Patent Law and the Appropriation of
Third-World Indigenous Knowledge
The watershed event that more fully brought the scientific fields that dealt with living matter into the sphere of intellectual property law was the 1980 Diamond v. Chakrabarty Supreme Court decision. In this case, a five-to-four majority decided that a living, genetically altered microorganism could be patented under U.S. law. Microbiologist Ananda M. Chakrabarty had invented a genetically altered bacterium that hadn't been seen in nature, an organism that demonstrated the promise of breaking down crude oil and was therefore a useful and potentially profitable product for cleaning up oil spills. The U.S. Patent and Trademark Office (PTO) ruled that Chakrabarty's bacterium did not qualify for a utility patent, but the Supreme Court ruled otherwise, stating, “Anything under the sun that is made by man can be patented.” 1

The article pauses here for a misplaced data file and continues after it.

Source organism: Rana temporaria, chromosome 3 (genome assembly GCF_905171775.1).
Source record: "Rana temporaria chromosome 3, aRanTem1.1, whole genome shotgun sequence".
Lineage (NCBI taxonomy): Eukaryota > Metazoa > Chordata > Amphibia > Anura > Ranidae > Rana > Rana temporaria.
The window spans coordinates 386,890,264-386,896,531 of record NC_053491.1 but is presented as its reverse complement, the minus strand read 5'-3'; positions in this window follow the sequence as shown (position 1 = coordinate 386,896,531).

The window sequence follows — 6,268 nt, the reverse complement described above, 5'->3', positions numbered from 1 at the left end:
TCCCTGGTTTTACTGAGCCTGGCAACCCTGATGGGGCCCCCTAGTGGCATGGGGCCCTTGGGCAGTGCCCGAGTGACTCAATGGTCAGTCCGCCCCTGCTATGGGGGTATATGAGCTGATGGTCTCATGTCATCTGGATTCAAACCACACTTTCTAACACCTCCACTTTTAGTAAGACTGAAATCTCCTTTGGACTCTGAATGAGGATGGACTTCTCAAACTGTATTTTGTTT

I demonstrate in chapters 5 and 6 that biotech companies and scientists have taken these words as gospel, paving the way for the patenting of numerous things pertaining to human and plant life. It is important to note that, when discussing “plant patenting” or “gene patenting,” what is being referred to is the patenting of the active ingredients of a plant, or a gene isolated from its natural surroundings—not the thing itself. But, in practice, holding such a patent allows the owner to control the uses of plant extracts or genes as they relate to various industrial, agricultural or medical uses. It allows the patent holder de facto ownership of such genes or plant extracts.
More generally, this chapter is concerned with issues surrounding patent law, globalization and indigenous communities. In discussing these points,